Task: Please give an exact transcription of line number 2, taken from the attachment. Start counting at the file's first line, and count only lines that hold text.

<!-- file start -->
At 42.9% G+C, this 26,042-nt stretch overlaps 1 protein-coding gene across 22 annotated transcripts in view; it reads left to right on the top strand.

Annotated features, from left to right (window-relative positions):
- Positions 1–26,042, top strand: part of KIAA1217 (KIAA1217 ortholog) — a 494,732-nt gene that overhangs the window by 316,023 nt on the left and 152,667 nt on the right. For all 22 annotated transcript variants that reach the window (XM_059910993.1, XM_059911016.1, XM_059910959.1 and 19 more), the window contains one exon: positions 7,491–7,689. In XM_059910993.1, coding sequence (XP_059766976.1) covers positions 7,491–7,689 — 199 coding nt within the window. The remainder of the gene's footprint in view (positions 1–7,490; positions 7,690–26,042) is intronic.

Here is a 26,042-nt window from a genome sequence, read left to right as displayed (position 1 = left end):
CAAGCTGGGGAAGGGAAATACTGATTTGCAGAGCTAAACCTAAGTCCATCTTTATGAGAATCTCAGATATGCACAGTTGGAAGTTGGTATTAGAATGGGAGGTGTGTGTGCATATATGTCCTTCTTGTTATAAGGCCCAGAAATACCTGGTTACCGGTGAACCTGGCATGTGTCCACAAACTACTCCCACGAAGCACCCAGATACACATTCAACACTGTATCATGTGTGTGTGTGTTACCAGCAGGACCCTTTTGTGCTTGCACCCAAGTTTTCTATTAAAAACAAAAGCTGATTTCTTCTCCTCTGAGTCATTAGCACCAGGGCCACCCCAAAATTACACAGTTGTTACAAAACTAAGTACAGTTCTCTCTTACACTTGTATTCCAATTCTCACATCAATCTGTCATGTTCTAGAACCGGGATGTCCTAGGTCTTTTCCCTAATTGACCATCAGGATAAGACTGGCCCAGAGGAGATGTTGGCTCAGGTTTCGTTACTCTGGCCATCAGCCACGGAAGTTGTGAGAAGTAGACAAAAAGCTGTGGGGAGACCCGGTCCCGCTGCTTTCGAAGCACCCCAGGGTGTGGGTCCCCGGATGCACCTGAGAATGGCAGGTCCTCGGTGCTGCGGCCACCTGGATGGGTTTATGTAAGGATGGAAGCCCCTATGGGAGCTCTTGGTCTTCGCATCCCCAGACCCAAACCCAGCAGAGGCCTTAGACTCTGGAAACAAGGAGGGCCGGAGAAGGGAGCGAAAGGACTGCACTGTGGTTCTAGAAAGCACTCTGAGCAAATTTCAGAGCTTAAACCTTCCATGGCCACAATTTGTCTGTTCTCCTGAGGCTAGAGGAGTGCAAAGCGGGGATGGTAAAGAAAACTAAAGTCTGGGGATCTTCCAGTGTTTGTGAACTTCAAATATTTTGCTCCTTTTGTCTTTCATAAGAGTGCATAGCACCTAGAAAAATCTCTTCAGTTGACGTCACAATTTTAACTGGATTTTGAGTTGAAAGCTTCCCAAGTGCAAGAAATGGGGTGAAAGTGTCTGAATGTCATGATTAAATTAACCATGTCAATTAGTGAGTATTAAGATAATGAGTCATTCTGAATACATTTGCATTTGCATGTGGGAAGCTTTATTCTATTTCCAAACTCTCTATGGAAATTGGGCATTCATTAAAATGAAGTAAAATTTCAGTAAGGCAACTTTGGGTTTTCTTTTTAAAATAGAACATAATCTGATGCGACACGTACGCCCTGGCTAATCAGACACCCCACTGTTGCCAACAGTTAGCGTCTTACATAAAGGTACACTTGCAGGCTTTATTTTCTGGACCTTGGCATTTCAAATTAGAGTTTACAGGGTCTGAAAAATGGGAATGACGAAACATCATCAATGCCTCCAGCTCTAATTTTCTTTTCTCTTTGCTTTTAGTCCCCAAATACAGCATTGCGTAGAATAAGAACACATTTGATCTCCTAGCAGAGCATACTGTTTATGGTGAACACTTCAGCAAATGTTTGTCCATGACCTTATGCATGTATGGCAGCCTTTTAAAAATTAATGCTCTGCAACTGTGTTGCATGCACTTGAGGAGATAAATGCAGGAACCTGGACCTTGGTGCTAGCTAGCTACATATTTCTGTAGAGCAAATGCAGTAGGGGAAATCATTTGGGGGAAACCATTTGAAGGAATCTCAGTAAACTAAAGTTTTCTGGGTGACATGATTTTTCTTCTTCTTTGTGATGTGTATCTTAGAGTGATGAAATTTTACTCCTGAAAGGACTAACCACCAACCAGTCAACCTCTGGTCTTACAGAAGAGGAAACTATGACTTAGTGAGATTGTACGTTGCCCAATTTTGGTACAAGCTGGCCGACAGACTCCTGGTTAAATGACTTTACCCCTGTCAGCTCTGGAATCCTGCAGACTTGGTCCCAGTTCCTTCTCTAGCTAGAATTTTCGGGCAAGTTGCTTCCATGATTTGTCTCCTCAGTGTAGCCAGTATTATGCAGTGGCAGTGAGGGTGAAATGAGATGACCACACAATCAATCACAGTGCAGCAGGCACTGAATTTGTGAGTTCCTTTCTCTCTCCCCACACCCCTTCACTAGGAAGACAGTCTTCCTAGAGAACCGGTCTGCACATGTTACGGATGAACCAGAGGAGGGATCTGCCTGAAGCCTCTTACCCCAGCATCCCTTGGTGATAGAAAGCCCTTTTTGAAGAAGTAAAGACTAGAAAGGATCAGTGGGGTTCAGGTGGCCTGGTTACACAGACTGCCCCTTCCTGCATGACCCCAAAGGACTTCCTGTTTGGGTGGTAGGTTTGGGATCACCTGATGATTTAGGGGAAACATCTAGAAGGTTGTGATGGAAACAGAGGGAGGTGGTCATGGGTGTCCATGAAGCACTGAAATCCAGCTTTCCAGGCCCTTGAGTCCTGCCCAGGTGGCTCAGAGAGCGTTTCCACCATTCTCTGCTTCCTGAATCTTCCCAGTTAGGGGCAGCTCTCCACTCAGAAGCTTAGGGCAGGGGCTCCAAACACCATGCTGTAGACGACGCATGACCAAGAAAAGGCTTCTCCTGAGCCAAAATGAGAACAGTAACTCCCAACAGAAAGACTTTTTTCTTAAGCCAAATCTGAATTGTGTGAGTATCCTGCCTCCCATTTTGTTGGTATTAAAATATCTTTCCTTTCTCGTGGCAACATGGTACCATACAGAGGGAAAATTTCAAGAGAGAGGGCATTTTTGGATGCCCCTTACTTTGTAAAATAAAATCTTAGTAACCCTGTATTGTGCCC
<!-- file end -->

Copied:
Annotated features, from left to right (window-relative positions):